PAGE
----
Every Thanksgiving I think about all that I’m grateful for, but this Thanksgiving is different, which isn’t to say I’m not grateful for a heated home, warm clothing, plenty of food in my refrigerator, my husband’s culinary skills, a fluffy pillow on which to lay my head every night, hot tea with local honey every morning, and, of course, family and friends. I am grateful for all of those things, and much more, including the time I cherish for writing. So how is this year different? The ever-widening wake of divisiveness ripping through our country, and beyond, has knocked the wind out of me with such great force that I’m finding it difficult to breath deeply these days, deeply enough so that I am fully sated with gratitude. (Just so you know that wasn’t easy to admit.) For as long as I can recall, no uninvited change of events, or individual, not even someone the likes of _______ (I still can’t say his name) has left me so winded.

But, as I write this somewhat depressing post (it gets better, I promise), I realize that, hey, it’s Thanksgiving, and I cannot, will not, let ______, or the divisiveness, continue to deprive me of the air I need to take full breaths. After all, if I don’t, what good am I? If I don’t breath in all the gratitude my belly can house, then I’m giving up. And isn’t giving up a selfish act? Just writing that makes me queasy. So, what next? My closest confidante tells me to act. But easier said than done, right? Maybe not. Maybe to act means starting small, even if small doesn’t seem like enough. Maybe to act means to listen – to others, all kinds of others. Closely. Maybe to act means to be proactive; to ask what others need before they have to ask for that need; to offer food or drink or a hat to people on the street before they have to beg for it; to speak out and give on behalf of others who have been tongue whipped into believing they have no voice at all.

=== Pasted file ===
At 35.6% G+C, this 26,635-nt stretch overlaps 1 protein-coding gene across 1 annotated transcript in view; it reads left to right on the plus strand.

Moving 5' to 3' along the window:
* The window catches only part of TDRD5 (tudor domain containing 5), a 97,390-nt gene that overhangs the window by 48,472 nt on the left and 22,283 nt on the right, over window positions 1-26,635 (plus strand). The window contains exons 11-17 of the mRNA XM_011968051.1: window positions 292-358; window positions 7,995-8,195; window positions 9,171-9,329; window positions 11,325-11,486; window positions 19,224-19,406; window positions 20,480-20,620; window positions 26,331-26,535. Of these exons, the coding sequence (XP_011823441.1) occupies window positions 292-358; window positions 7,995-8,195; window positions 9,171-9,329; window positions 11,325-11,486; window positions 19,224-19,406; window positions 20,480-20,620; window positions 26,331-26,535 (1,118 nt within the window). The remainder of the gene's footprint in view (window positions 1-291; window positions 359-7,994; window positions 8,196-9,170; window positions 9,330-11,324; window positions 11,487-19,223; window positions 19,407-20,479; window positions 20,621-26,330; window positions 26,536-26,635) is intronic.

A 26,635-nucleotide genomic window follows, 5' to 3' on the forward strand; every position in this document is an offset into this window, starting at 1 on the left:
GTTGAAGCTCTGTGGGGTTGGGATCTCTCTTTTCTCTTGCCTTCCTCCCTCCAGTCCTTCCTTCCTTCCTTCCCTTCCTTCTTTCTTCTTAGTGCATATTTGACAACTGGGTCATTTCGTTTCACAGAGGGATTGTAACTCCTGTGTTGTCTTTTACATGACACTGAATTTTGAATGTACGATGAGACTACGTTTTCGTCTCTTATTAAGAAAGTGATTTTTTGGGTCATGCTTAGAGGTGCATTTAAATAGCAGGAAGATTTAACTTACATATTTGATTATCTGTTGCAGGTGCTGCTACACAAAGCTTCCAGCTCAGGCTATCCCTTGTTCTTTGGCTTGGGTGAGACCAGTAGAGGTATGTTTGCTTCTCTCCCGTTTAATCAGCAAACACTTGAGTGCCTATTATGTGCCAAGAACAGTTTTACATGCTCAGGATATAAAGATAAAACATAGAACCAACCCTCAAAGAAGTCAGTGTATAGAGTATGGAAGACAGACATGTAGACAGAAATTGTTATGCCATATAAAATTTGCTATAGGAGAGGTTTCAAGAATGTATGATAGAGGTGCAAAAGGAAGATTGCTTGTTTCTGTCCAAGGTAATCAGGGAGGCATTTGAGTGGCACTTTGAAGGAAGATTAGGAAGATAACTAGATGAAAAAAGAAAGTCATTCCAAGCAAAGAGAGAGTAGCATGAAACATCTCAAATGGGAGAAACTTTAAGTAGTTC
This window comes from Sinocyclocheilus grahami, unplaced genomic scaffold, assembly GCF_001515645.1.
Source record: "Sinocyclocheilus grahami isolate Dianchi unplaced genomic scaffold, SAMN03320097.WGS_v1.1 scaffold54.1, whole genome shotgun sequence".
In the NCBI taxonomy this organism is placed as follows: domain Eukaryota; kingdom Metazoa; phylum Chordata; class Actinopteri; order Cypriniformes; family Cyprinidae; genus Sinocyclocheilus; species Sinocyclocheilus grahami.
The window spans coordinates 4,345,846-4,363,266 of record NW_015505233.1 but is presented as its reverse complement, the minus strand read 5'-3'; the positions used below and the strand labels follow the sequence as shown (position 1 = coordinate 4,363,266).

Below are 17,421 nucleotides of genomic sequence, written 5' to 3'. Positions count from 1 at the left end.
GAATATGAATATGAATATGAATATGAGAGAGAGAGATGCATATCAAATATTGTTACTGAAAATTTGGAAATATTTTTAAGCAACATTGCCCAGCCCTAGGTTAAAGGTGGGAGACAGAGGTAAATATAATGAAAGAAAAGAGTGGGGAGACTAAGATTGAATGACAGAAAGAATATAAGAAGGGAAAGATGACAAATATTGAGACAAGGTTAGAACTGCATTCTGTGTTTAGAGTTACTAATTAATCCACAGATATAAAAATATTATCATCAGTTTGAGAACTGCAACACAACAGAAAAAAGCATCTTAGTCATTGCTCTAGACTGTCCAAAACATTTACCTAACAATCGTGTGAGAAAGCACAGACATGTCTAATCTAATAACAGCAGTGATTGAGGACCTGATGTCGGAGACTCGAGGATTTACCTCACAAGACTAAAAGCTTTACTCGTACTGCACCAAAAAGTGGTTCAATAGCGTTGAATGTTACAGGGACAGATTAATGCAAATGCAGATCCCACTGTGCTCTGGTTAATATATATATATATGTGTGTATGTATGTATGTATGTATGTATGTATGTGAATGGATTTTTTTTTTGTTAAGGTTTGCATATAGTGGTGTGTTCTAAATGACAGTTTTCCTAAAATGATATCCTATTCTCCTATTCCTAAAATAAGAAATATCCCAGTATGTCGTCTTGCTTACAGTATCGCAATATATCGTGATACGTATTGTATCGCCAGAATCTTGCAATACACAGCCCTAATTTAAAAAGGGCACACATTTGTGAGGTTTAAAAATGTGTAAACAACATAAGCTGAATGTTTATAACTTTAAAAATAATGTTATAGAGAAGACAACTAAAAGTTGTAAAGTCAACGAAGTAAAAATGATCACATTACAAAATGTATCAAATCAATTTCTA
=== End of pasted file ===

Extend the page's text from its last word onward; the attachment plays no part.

I think I’ll act this Thanksgiving by asking my eleven-year old niece if she has any ideas about how to be proactive since  _______ was elected. Who knows, maybe she’ll come up with one, or two or three, that will knock the wind out of me – that kind of breathlessness I welcome.

I hope you, too, will follow along, and fully breathe with me, because, hey, I need you; no one can do it alone. With that, I offer you a heaping serving of gratitude for listening to me. Thank you. Wishing each and everyone of you a happy Thanksgiving.


For dessert, here’s what else I’m grateful for:

My mother-in-law’s stories, and crocheted hats

The change in seasons

The awareness to listen


Warm baths

Good wine

Good books

Flowers any day of the week

A lit candle

Things that make me laugh

Anything that makes me cry

A homeless man who says he likes my smile and to keep smiling

The time to volunteer

Visiting with my ninety-four-year-old neighbor

Pain (a reminder that I’m alive)

Relief from pain

My mother’s every-other-day phone calls

The nursing home staff who take good care of my father

My brother’s generosity, and humor; and his wife’s cheerful spirit

My three stepdaughters, who don’t mind my quirks

My niece, who still likes to play with my hair

My eight-year-old nephew, who still lets me give him smooches on the cheek

Chimes singing with the wind


The smell of a newborn baby

Holding a baby (someone else’s baby)

Walking barefoot in the sand or grass

Popcorn, lots of popcorn

Dark chocolate

My husband’s hands on my feet

My husband singing to me

A dog’s wagging tail

Personalized cards in the mail

All of those who have helped me become the writer I am today

Quiet time


Being alive




  1. sweet. You have much to be grateful for and we are grateful for you and John.

    • Thank you, Pam. Happy, happy Thanksgiving!

  2. Thanks Melissa! Those and more as I sit with my kids and their spouses and my grandchildren this Thanksgiving Eve!! Happy Thanksgiving to you and John!

    • Yes, Mary, the list goes on and on, and for that I am grateful too.

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